In an increasingly urbanised world, global resilience cannot be achieved without cities. Separating a local from a national or international sustainability issue is increasingly difficult – be it climate change, migration, or economic development.
42 of the world’s 100 largest economies are cities1. Local and subnational governments change the landscape of international relations by increasingly participating in global city networks and even signing international agreements2. At the same time, decentralisation does not necessarily contribute to peace and stability. Such a transition requires the right governance structures to be in place and calls for much stronger policy coordination between central government and decentralised structures. Cities face some of the most challenging trends: rising inequality, population growth, human mobility and natural disaster risks often converge in urban settings. But cities also have the potential to become laboratories for coping with these pressures in innovative ways.
Around the world, cities become increasingly crucial for national security and stability. Where vulnerability, economic and political relevance and global pressures converge, fragile cities can pose a threat to the stability of entire countries. City fragility is not a steady state but occurs due to an aggregation of risks and stresses. Several factors can have a destabilising effect on cities, including the level of inequality, unemployment, crime, pollution, rapid urban population growth, conflict events, and natural hazards. Literature suggests that more cities are fragile than expected. While high levels of city fragility occur primarily in low-income and conflict-affected settings (especially in Asia and Africa), where the pace of urbanisation is fastest, urban fragility is also observable in medium and high-income countries. For instance, over half of European cities have a medium level of fragility3.
Cities already host more than half of the world's population, and much of the population growth will take place in urban settings in low and middle-income countries across the global South4. By 2050, 70% of the global population will live in cities5. These developments often go along with weak governance, poverty, inequality, and marginalisation, decreasing cities’ resilience to shocks and pressures. While the economic success of cities is often highlighted, the decrease in global poverty rates is accompanied by growing income inequalities in 75% of the world’s cities in the last two decades6. Many cities cannot provide enough jobs and livelihoods for growing populations. Moreover, much of the urban growth is expected in informal settlements (see target 11.1), where almost one billion people live today. Here, provision of basic rights and services like water, energy, and housing is even more challenging for municipal authorities, which affects many dimensions of the wellbeing of the inhabitants. There is emerging literature showing a relationship between political and economic exclusion experienced by the urban poor and the propensity to be recruited by criminal entities.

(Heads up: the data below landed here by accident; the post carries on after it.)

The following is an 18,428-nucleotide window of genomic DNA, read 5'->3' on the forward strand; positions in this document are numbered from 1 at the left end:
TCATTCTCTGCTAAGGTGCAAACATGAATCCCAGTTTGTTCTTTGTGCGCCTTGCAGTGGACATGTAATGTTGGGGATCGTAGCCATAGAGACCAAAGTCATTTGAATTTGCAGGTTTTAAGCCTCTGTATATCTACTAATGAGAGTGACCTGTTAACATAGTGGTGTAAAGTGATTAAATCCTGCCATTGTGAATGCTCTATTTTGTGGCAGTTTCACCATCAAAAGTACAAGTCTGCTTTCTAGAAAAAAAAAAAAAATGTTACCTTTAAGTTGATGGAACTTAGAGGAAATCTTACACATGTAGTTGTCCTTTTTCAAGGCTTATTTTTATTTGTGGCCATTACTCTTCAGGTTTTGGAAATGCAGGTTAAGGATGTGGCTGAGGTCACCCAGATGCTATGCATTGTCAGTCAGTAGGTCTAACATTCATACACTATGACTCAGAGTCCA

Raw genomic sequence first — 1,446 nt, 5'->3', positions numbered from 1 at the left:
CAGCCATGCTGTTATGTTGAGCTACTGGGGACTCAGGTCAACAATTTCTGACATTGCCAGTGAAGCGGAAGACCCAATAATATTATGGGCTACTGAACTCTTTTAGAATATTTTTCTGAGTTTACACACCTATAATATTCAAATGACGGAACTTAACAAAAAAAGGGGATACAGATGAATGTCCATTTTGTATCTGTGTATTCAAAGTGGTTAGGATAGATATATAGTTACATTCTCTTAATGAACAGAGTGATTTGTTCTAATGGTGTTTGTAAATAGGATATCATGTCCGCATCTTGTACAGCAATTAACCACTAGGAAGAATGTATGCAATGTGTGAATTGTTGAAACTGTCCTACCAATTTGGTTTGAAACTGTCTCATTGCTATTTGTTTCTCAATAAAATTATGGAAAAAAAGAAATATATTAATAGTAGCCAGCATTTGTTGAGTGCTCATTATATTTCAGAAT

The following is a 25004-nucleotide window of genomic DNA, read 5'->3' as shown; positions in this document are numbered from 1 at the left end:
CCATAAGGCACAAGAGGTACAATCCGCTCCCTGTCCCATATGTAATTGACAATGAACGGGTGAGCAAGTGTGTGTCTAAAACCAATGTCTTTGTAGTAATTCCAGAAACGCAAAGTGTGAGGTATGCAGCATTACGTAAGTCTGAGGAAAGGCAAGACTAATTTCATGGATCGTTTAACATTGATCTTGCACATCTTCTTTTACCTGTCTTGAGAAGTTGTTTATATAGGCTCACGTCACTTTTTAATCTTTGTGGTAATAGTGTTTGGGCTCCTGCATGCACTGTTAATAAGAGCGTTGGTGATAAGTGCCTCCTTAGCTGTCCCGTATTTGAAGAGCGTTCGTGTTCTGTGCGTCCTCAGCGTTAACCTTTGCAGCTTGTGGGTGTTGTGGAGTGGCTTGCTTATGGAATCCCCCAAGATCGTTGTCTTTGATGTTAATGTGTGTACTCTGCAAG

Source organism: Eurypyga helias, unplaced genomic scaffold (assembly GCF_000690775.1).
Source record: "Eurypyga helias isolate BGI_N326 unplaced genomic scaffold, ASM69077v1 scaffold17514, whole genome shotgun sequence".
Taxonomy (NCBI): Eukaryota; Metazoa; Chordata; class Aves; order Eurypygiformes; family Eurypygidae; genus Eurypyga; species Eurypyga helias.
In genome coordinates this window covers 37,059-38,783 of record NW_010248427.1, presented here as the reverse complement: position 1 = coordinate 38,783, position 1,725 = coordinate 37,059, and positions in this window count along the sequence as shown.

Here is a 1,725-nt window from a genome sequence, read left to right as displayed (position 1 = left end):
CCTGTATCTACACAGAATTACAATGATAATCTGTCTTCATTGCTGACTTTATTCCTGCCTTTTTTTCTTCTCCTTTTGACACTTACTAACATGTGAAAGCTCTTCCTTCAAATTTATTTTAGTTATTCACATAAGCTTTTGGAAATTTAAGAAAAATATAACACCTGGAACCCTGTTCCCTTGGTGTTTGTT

The concentration of the population, economic activity, and infrastructure also means that the impact of environmental change can be especially devastating in cities. Projections from the UN and other international bodies point to increased frequency and severity of natural disasters occurring in towns and cities (see target 11.5). The impacts of climate change are likely to be compounded by existing vulnerabilities in urban areas. This presents a significant challenge for the international development and humanitarian system; both in the scale and complexity of responding to urban development and disasters and in operating in an environment in which traditional humanitarian actors do not have significant experience and expertise. The built environment and urban planning can play an essential role in the fostering of inclusive, safe, resilient, and sustainable cities. For example, green urban planning (see target 11.7) has been shown to effectively support adaptation through controlling urban flooding. However, there is a lack of understanding of what these spaces should look like, how they should be developed, and who they should be created by and for whom, especially in fragile and conflict-affected urban settings.
Another significant trend that converges in cities is migration. While many developed countries are already highly urbanised, in developing countries urbanisation will continue due to rural-urban migration. We will see increased rural-urban movement within countries, for example, due to decreasing agricultural productivity, more labour migration, and more frequent or longer lasting circular migration patterns. Already today disasters and violence have caused 50 percent of a total of 51 million refugees and internally displaced persons to flee to urban areas7. With more people moving to cities, and with many cities already facing increased vulnerability to climate and disaster risks as well as experiencing existing social, economic and political fragility, these dynamics will be a major determinant of urban resilience. For instance, a disproportionate share of slum/shack dwellers are migrants8 and are exposed to more significant climate change impacts9.